Poem of the week: Animal Planet by Ana Blandiana

A plainly spoken reflection on a violent, guilty world adds up to a kind of ‘anti-prayer’ that does not rule out belief

Animal Planet

Less guilty, though not innocent,
In this universe where
The laws of nature decide
Who should kill whom
And whoever kills most is king.
How admiringly they film
The placid and ferocious lion as it tears a fawn to pieces!
And whenever I close my eyes or switch off the telly,
I feel that I participate less in the crime,
Even though the candle of life
Will always need blood to go on burning –
The blood of another.

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Poem of the week: Poem for Professor Frye by Nausheen Eusuf

A playful appropriation of some deliberately clunky metaphors manages to find startling life in them

Poem for Professor Frye

… ‘the pale dawn of longing’, ‘the broken collar-bone of silence’, ‘the massive eyelids of time’, ‘the crimson tree of love’. I have made these up myself, and they are free to any poet who wants them …
Northrop Frye, Anatomy of Criticism

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Poem of the week: Husk by Margot Armbruster

A strikingly accomplished work from a 16-year-old poet reflects on the resonances of anorexia with religious fasting

Husk

How did we ever get here? I have been measuring
my worth in etched wrists for so long I think my bones
are made of aspartame. Or plum blossom. Can I
gain solubility, dissolve? Can I become entirely blood?
Viscera. Cold palms pressed against
my back. Ribs. Ankles, spine. This resembles a checklist
but is more truly a prayer. A prayer offered
in the rain with a headache behind my eyes.
A prayer offered propped against the car with trembling
hands. Some Magnificat for vivisection. He hath filled
the hungry with good things. Communion wine burns
on an empty stomach. Lord, have I already martyred
myself for skinny jeans? What if I wake up a husk,
made clean and dry by sunlight? What if I wake up
as sunlight itself, yellow and sharp and hard?

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Poem of the week: They (may forget (their names (if let out))) by Vahni Capildeo

A brilliantly energetic and inventive sonnet bounds into the mind of a not entirely domesticated pet dog

petcitement incitement of a pet to excitement
petcitement incitement into the excitement
of being a pet petcitement incitement to be
a pet a fed pet a fleece pet incitement to be
a floorpet a fleapit a carpet a polkadot
blanket pet blanket pet answer brass doorbell what name
tin waterbowl what name thrilled vomitfall polkadot
padded on patted on turded on welcome mat name
turns to no-one’s reminder walks wilder walks further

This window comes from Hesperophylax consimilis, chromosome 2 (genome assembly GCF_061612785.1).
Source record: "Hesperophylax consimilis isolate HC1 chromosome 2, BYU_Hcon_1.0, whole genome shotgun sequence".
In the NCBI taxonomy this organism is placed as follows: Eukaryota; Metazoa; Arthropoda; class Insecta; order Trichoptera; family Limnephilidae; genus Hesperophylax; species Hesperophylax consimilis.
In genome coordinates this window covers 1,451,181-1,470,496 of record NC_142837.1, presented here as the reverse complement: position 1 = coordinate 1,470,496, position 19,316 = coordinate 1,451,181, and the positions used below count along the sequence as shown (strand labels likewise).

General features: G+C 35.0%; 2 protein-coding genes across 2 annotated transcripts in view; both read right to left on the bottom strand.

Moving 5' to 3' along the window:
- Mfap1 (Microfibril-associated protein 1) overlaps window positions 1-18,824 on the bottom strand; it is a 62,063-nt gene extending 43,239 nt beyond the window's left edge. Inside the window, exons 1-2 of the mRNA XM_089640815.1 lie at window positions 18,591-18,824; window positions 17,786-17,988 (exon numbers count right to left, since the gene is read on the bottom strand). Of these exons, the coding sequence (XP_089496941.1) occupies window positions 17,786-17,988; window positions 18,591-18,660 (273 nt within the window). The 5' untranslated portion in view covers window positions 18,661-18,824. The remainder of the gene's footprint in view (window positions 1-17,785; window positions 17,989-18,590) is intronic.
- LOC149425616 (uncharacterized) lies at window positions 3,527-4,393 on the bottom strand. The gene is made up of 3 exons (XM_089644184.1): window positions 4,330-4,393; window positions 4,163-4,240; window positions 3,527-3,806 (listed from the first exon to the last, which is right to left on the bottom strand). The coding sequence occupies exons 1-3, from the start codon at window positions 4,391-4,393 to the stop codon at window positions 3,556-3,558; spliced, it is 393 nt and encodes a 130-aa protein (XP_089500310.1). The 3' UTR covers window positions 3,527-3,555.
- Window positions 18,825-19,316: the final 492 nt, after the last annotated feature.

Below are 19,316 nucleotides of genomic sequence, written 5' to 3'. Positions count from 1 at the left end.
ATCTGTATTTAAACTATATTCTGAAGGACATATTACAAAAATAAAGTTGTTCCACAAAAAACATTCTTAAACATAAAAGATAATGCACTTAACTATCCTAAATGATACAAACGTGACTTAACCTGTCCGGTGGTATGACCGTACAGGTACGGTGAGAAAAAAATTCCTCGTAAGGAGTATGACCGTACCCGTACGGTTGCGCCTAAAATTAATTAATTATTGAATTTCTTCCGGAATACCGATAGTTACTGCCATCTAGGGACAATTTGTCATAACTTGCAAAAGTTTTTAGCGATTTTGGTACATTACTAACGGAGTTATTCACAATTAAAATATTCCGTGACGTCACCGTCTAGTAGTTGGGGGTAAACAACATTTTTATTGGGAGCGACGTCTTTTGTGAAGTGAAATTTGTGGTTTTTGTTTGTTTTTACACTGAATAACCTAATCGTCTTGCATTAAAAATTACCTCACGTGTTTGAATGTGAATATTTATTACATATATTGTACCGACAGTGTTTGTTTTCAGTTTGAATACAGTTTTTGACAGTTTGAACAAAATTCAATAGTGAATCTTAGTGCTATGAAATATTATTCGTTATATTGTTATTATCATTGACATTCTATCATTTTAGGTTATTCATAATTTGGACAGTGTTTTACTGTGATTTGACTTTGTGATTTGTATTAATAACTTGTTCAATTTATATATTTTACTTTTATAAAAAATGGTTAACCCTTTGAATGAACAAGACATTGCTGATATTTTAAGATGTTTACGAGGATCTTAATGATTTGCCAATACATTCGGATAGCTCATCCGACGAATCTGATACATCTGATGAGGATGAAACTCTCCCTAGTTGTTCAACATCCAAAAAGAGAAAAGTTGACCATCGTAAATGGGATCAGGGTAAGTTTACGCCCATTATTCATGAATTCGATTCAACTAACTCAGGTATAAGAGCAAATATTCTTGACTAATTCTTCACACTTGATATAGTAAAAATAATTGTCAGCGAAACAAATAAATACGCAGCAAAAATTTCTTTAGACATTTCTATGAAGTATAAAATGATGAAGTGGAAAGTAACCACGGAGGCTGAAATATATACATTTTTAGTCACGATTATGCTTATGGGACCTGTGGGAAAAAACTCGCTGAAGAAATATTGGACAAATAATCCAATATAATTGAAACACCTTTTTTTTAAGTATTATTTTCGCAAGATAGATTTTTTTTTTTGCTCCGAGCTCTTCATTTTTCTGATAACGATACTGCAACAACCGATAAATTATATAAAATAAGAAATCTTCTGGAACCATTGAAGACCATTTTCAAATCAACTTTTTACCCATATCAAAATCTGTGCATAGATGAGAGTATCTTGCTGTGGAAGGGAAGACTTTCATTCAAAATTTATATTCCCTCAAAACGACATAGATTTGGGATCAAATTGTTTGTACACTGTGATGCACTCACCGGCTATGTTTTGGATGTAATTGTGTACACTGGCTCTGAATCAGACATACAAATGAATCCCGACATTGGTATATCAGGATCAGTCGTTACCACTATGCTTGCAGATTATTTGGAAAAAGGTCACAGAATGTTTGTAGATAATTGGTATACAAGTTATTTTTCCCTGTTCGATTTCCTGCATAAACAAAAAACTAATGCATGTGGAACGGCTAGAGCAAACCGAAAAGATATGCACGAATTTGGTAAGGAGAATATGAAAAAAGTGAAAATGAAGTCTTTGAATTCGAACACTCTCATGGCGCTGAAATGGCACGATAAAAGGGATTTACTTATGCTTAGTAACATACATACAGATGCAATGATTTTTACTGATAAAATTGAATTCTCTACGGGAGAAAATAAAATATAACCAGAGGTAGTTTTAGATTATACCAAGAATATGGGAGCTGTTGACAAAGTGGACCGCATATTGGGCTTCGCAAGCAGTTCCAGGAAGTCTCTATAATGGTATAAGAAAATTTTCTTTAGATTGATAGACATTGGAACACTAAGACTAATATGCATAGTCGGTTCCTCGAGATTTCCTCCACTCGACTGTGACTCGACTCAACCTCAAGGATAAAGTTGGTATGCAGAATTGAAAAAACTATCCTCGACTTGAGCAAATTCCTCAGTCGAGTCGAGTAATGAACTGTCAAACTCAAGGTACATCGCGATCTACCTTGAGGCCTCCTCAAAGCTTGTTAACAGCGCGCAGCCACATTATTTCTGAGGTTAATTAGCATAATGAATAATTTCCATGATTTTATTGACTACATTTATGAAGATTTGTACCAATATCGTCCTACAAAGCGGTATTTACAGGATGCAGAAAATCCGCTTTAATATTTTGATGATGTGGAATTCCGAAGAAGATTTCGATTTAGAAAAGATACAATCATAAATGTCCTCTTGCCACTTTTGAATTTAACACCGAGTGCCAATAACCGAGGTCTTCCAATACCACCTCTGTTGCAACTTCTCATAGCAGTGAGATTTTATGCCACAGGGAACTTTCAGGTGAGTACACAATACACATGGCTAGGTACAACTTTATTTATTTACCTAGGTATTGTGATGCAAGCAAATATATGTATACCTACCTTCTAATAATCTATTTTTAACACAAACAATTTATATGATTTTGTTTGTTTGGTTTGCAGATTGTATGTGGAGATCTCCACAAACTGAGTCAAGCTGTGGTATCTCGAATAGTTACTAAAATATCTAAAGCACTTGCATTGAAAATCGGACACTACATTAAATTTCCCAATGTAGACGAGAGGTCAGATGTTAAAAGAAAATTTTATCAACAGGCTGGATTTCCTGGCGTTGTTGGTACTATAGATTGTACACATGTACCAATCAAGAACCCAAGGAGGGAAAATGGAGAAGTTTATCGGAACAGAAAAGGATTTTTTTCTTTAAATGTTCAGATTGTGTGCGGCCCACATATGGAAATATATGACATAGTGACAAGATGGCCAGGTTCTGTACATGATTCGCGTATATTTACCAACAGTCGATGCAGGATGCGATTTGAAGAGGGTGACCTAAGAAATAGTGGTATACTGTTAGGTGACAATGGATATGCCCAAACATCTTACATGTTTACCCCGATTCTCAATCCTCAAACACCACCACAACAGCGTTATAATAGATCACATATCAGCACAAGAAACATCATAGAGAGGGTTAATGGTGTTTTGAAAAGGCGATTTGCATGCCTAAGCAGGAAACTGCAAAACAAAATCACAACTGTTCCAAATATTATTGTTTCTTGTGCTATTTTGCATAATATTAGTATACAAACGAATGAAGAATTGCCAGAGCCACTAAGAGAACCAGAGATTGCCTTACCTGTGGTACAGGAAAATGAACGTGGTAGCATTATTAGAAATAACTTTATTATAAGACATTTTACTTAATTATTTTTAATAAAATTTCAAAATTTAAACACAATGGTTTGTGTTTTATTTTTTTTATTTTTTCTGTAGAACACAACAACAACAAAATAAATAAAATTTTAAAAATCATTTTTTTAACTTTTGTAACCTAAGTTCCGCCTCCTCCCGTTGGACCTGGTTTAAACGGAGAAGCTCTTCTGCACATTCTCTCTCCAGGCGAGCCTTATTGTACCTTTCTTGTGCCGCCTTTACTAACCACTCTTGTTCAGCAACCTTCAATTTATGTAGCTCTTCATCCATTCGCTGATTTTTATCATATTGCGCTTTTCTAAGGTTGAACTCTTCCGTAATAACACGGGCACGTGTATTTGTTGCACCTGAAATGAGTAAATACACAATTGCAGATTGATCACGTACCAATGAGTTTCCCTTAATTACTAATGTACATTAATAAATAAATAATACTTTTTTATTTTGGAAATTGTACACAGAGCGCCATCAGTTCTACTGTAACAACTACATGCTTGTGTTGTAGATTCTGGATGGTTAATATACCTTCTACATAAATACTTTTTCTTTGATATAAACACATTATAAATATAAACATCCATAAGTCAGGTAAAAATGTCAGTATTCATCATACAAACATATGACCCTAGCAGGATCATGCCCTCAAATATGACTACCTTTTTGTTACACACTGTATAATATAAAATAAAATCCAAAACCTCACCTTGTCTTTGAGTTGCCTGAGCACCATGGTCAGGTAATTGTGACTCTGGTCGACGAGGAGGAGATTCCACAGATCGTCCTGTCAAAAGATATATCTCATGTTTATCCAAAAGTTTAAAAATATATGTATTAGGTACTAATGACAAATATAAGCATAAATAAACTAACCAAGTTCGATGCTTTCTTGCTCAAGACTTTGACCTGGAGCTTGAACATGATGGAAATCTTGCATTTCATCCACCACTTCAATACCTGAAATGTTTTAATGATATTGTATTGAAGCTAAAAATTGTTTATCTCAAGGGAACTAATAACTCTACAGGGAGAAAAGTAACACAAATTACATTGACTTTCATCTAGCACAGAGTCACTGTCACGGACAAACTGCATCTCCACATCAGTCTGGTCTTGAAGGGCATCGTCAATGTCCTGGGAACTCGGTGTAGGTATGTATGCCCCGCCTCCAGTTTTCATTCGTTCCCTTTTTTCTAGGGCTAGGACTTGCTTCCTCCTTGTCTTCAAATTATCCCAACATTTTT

downriver from calling calling owner predator
who that who tagalong meaner whose canines further
from food fleece floor flea cloth car poll card dot blank bit door
no no owner owns in nomine domini pet
outruns petfetch petcome will wild default reset.

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Poem of the week: Old Poem by Anonymous, translated by Arthur Waley

The bare scene that greets an old soldier returning from long service is understated but deeply affecting

At fifteen I went with the army,
At fourscore I came home.
On the way I met a man from the village,
I asked him who there was at home.
“That over there is your house,
All covered over with trees and bushes.”
Rabbits had run in at the dog-hole,
Pheasants flew down from the beams of the roof.
In the courtyard was growing some wild grain;
And by the well, some wild mallows.
I’ll boil the grain and make porridge,
I’ll pluck the mallows and make soup.
Soup and porridge are both cooked,
But there is no-one to eat them with.
I went out and looked towards the east,
While tears fell and wetted my clothes.

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Poem of the week: Our Old Lady of the Rain by Jane Commane

In this elegiac poem, a ghostly goddess lingers in derelict factories, ‘a Midas inside-out’ who represents industrial decline and ruin

Our Old Lady of the Rain by Jane Commane

She was older, iron-tasting tang,
the smell of damp girders about her.
She’d had blueprints once, hundreds of them,
kept in a plan chest, maplewood drawers
as wide as a kitchen table, and as deep.

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Poem of the week: Our Old Lady of the Rain by Jane Commane

In this elegiac poem, a ghostly goddess lingers in derelict factories, ‘a Midas inside-out’ who represents industrial decline and ruin

Our Old Lady of the Rain by Jane Commane

She was older, iron-tasting tang,
the smell of damp girders about her.
She’d had blueprints once, hundreds of them,
kept in a plan chest, maplewood drawers
as wide as a kitchen table, and as deep.

Continue reading...